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Franz Xaver Mozart

(1791—1844)

{ Biography }

Franz Xaver Mozart was born in Vienna on July 26, 1791 just a few month before the death of his father Wolfgang Amadeus. Joseph Haydn had at an early stage supported the education of the young Franz Xaver, who received piano lessons form Haydn's pupils Sigismund Neukomm and Andreas Streicher, at that time a highly esteemed teacher. Mozart junior continued his studies with Vienna's most famous teacher Johann Nepomuk Hummel (piano), Georg Albrechtsberger and Abbé Georg J. Vogler (composition) and with the court musician Antonio Salieri (choral work).

The fact that his opus 1, the piano quartet in G minor, was printed in Vienna with Steiner as early as 1802 was, of course, a major success for the 11year old composer. Even in his early composition the affinity with his father's piano quartet in G minor is unmistakable. In a musical academy at the "Theater an der Wien" in April 1805 the young 13year old artist was introduced to the wider public as a pianist and composer. He aroused great enthusiasm also for his cantata for soloists, chorus and orchestra, composed to celebrate the 73rd birthday of Haydn. At the age of 17 F.X.Mozart left Vienna and took up a post as private music tutor with Count Victor Baworoski in Galicia which at that time belonged to Austria. Over the years the changed posts on several occasions, finally becoming private tutor to the daughter Julie in the house of Baroni-Cavalcabò and stayed in Lemberg to the year 1819. In the meantime, amongst others, his piano concerto in C major op. 14 and the two sonatas for piano and violin op. 7 and op. 15 had appeared. The sonata op. 15 with its comparatively easy part for piano leads one to assume that it was also written for teaching purposes. It is dedicated to his pupil Henriette Baworowski. Before setting out on his grand artistic tour in 1819 which took him to Russia, Poland, Prussia, Demnark, Germany, Upper Italy and Switzerland he composed his second piano concerto in E-flat major which he performed in Lemberg with great acclaim on the occasion of his farewell concert and which he continued to perform during his long tour. The "Grand Sonata pour Piano et Violoncello ou Violon Obligé, E majeur" printed in Leipzig by Peters in 1820 also stems from this period. It is dedicated to Josephine de Baroni-Cavalcabò, his longtime patroness and later executrix of his inheritance. The title of his work "Grand Sonata" clearly indicates that the image of his father as an ideal figure, a prominent feature up to this point, is no longer of primary importance. Beethoven's influence is clearly distinguishable. The cantabile and virtuoso playing of the two principal instruments is characteristic. It is clear that the piano part was written by the composer, an acknowledged brilliant pianist, for his own use. Unusual modulations, rich chromatics and melodies as already apparent in the violin sonata op. 15 are constant reminders of Schubert. In July 1821 - after the conclusion of his grand concert tour - F.X.Mozart arrived again in Vienna. There he stayed for over a year, without finding a permanent post and therefore returned to Lemberg. There he founded the Cecilian Choir, worked at the theater and gave piano lessons. In 1838 he finally returned to Vienna. Highly acclaimed concerts regularly took place at his home. On the occasion of the unveilling of the Mozart monument in Salzburg in 1842 he performed his father's piano concerto in d minor for the first festival concert. It was his last public appearance. Mentally and physically exhausted he attempted a cure in Karlsbad in the winter 1843/44 where, however, he died on 29th of July 1844.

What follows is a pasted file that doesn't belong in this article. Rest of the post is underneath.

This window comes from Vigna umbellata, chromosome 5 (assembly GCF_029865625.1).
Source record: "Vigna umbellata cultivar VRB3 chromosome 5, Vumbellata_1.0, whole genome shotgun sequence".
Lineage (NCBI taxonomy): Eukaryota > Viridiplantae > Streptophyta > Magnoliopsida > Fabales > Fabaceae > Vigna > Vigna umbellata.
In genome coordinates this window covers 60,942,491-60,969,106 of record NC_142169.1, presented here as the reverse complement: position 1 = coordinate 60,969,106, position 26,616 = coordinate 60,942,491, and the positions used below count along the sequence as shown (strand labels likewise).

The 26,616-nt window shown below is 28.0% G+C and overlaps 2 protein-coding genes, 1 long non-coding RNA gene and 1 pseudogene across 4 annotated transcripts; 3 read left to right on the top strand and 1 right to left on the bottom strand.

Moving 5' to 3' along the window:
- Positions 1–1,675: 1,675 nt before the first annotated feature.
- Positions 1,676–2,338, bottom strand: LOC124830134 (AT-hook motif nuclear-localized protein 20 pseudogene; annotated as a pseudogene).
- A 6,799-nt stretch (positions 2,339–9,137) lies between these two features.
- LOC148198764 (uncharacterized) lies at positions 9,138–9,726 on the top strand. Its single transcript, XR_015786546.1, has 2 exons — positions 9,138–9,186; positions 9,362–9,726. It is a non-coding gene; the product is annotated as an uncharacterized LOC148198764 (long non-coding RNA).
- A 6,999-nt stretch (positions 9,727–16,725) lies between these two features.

Records by this composer at DIVOX